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hi Chris, my boat had a clunky old steel box shaped multi pin connector inside the mast foot. There is an oval shaped access plate on the side to facillitate connection. It was prone to corrosion and I never liked it. When I re-wired the mast I got a real nice R-V trailer plug from Princess Auto. It is a cylindrical capsule design for heavy wiring and is made from glass reinforced plastic. The female end, which is attached to the boat has an excellent spring load cap that seals it when the mast is unstepped. I looked at what the marine suppliers had and nothing else even came close.
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post #27 of 29 Old 12-12-2011
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Dear tropical escape,
Congrats on the new boat and your obvious good taste!
'A particularly nice example' you say? Tell me more.
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post #28 of 29 Old 06-15-2012
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Re: douglas 32?

It has been quite some time since I checked this forum!
It seems your connector system was much like mine, except there is no access port in my mast.
I did find a reasonable rubberized connector, and it is going on tomorrow

The mast wiring has been quite a challenge, as some of the wires in the coachroof have corroded. My autumn plan is to remove the mast base, and rerun the wires back to a new panel. I really don`t like the internal connection at the mast base, and will probably modify it for an external deck connection.

On the Westerbeke beast, I decided to remove the exhaust manifold and heat exchanger. H E was really blocked, but a trip to local engine rebuilder and radiator shop (total of $60) has cleared it nicely. Beats the 1200 replacement cost.....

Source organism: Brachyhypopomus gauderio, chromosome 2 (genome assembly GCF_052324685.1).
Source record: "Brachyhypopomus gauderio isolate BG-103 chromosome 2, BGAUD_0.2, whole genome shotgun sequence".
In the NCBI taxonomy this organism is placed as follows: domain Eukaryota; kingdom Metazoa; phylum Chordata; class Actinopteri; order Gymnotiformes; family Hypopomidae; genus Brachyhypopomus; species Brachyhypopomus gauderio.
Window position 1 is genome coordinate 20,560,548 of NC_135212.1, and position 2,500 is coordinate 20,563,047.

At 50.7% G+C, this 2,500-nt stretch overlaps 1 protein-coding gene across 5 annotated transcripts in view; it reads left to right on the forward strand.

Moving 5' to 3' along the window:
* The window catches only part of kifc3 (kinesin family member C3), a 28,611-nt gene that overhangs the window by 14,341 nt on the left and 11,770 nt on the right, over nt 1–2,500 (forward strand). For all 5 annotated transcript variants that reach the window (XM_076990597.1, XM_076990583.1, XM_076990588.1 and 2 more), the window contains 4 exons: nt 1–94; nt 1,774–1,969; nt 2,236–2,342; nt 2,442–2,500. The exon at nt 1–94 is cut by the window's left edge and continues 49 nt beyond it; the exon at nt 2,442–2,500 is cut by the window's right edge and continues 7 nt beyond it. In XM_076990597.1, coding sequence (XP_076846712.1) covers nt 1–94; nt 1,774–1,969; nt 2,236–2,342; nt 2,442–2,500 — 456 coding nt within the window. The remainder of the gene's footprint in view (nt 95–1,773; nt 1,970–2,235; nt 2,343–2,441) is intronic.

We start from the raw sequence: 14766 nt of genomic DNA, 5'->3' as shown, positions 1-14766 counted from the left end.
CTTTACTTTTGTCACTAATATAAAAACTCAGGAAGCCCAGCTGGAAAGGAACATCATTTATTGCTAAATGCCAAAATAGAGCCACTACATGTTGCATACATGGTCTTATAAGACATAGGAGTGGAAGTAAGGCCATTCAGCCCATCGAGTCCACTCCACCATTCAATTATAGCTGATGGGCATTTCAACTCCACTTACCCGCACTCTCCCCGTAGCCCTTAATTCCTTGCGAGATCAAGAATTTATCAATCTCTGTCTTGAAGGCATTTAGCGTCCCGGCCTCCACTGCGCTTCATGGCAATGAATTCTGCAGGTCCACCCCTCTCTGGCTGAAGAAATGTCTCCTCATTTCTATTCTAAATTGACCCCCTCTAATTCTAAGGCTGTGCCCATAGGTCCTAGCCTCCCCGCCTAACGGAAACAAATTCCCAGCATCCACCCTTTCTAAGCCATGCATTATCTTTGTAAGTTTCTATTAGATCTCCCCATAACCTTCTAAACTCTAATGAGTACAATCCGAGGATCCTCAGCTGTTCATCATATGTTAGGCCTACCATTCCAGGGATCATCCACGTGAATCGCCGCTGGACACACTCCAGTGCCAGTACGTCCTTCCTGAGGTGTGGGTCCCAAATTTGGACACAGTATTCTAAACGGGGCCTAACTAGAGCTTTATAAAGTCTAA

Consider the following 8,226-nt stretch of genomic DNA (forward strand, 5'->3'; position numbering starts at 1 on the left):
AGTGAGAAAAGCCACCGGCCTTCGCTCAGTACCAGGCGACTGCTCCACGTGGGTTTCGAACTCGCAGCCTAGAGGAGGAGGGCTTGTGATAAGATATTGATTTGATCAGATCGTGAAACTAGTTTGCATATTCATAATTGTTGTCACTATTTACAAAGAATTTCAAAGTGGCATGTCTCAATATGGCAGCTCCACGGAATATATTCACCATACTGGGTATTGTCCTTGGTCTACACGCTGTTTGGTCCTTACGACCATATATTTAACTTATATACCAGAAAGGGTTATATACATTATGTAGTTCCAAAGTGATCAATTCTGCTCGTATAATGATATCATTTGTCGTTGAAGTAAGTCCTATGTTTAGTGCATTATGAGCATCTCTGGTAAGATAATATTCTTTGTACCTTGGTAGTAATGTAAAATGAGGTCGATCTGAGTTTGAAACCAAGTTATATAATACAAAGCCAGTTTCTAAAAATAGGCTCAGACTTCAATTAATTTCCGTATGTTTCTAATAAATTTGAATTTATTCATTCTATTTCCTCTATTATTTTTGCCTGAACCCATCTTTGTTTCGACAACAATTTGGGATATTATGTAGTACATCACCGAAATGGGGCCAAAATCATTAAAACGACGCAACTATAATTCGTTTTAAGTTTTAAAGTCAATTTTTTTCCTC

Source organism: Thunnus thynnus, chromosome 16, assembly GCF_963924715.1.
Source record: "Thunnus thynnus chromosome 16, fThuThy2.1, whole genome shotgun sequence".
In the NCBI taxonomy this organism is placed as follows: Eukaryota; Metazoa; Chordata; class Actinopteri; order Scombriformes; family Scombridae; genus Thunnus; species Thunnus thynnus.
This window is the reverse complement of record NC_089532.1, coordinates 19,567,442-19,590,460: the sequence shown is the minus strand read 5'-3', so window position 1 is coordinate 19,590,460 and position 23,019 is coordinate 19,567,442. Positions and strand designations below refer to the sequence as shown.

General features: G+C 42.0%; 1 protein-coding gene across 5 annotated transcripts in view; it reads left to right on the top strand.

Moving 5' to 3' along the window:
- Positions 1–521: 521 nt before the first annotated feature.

Difficult to get exhaust manifold gasket from Torresen Marine -2 months wait. I found a company (TTL) in Dartmouth that makes gaskets, and they cut one in 24 hours.
Now to put it all back in; along with the new Racor fuel filter.....
Sounds like a lot of stuff, but as long as there aren`t too many house projects, or too many surprises it should be done this weekend. Scheduled to hit the water week of June 26. Here`s hopin.
Thanks for your feedback on the mast connections.
Cheers
Chris
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post #29 of 29 Old 12-05-2013
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Re: douglas 32?

Hi, i know this thread is probably cold, but i also own one of these boats - built in hong kong by cape yachts in 1976: when i bought her the engine - a volvo md11c - was frozen solid, but a few solid thumps with a #1 persuder (4lb hammer) freed off the seized piston. I’ve recently re-wired the engine and switch panel and am about to set-to again on the exterior brightwork (the executive version had wood up the wazoo, a real pita). As for the important stuff, her action on the salty stuff, i can only reiterate what other owners have said: an absolute joy in a stink, not bad in a zephyr with fully-battened and extended-roach main and 130% genny - better than my friend’s beneslow anyway! She’s weatherly, points well within 30 degrees of apparent, and even downwind, with the tri-radial spinny up she can clock over hull speed. We race under the PYN rule and regularly feature on the podium in those races. Round the cans we dont bother as its tedious and spills beer! As a cruiser shes not as well kitted-out as some of her north american cousins, but theres plenty of space for six knarly lads and lots of handholds below for when the breeze freshens.
Above all, she has stunning lines with a sea-boats sheer and sweet entry and i wouldnt change her for anything else. No roller-furler and twin fore-and backstays make for a bulletproof yet still single-handable boat. I love her and her sisters!

Last edited by Blue Eagle; 12-05-2013 at 10:02 AM.